I am revamping an engine I have been working on and off on for the last few weeks to use a directional vector to dictate direction; this way I can dictate the displacement based on a direction. However, the issue I am trying to overcome is the following problem; the speed towards X and speed towards Y are unrelated to one another. If gravity pulls the object down by an increasing velocity my velocity towards the X should not change. This is very easy to implement if my speed is broken into a Vector datatype, Vector.X dictates one direction Vector.Y dictates the other (assuming we are not concerned about the Z axis). However, this defeats the purpose of the directional vector because:

  SpeedX = 10
  SpeedY = 15

  [1, 1] normalized = ~[0.7, 0.7]

  [0.7, 0.7] * [10, 15] = [7, 10.5]

As you can see my direction is now "scaled" to my speed which is no longer the direction that I want to be moving in.

I am very new to vector math and this is a learning project for me. I looked around a little bit on the internet but I still want to figure out things on my own (not just look at an example and copy off it). Is there way around this? Using a directional vector is extremely useful but I am a little bit stumped at this problem. I am sorry if my mathematical understanding maybe completely wrong.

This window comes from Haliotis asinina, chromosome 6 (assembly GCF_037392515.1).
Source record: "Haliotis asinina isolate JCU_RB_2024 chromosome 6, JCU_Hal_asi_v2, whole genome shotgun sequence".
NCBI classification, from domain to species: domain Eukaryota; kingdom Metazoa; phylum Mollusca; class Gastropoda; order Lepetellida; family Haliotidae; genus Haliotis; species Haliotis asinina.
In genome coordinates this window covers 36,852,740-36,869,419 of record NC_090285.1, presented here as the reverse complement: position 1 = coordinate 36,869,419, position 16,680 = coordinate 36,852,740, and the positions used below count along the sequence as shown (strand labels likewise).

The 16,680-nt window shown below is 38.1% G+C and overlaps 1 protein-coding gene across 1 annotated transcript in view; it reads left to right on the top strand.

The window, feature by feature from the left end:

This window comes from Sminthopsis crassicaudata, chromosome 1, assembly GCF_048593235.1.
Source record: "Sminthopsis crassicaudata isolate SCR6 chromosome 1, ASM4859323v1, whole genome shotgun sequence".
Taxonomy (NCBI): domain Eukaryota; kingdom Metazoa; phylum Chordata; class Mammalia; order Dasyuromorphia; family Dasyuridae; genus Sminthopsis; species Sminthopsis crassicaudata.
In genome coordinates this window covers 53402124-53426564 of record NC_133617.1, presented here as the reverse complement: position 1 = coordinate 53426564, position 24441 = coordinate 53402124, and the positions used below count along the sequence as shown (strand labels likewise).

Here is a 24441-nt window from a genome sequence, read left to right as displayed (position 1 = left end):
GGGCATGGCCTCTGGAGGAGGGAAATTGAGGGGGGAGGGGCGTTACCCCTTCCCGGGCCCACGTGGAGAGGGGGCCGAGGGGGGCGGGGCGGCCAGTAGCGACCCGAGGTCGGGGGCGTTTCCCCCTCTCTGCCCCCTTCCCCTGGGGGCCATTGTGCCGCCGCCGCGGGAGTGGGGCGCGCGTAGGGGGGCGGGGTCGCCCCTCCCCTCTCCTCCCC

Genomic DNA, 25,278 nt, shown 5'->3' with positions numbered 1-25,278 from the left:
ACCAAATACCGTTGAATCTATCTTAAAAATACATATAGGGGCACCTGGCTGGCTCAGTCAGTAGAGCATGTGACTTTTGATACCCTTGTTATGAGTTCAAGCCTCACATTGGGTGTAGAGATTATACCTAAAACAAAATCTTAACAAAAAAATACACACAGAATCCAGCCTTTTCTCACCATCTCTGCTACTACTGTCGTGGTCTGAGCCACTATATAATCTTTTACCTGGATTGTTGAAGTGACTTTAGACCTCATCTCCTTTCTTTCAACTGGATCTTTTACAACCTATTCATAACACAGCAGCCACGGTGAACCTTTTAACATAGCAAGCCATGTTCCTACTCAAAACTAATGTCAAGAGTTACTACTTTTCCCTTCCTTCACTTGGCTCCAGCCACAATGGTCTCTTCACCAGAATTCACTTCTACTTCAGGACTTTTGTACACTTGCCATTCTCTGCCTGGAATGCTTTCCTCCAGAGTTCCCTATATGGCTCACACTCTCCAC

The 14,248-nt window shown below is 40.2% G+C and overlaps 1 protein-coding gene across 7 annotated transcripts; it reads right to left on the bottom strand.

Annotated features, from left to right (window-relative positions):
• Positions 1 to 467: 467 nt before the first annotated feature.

• \$\begingroup\$ If you are moving at X=10, Y=15 then you are moving in the direction [10,15] = [2,3], not [1,1]. I'm not sure what you mean by this not being the direction you want to move in. \$\endgroup\$ – Donnie Dec 9 '12 at 8:52
  • \$\begingroup\$ A direction vector tells the object which way its moving (and commonly which way its facing). Say for instance [0.7, 0.7] * MySpeed will yield a displacement vector so I can say MyPosition + MyDisplacementVector. \$\endgroup\$ – Serguei Fedorov Dec 9 '12 at 8:58

[Obligatory link to They Might Be Giants' "Speed and Velocity", which covers the basic concepts of this issue. And is probably a catchier tune than it has any right to be.]

The gist:

  • Speed is a scalar value stating how fast something is moving.
  • Velocity is a vector value stating how fast something is moving and in what direction.

Velocity can be expressed as a normalised (ie: unit length) vector and a scalar 'speed', but for games it's normally much easier to just store the two multiplied together into a single velocity vector.

Once you're storing your velocity as a scaled vector, you can adjust the vertical component separately from the horizontal component. For example, to apply gravity, you will normally just add gravity * time (or -gravity, depending on which direction your y axis goes and whether you express gravity as a positive or negative number).

If you are using velocity in this way, then you do not normally store speed at all. If you need to do a calculation involving speed, you instead calculate it from the velocity by finding the velocity vector's length.

  • \$\begingroup\$ I just drew it all out on paper and came to the same conclusion; implementing it seems to underline what you are talking about. Thank you very much for clarifying it! \$\endgroup\$ – Serguei Fedorov Dec 9 '12 at 9:41

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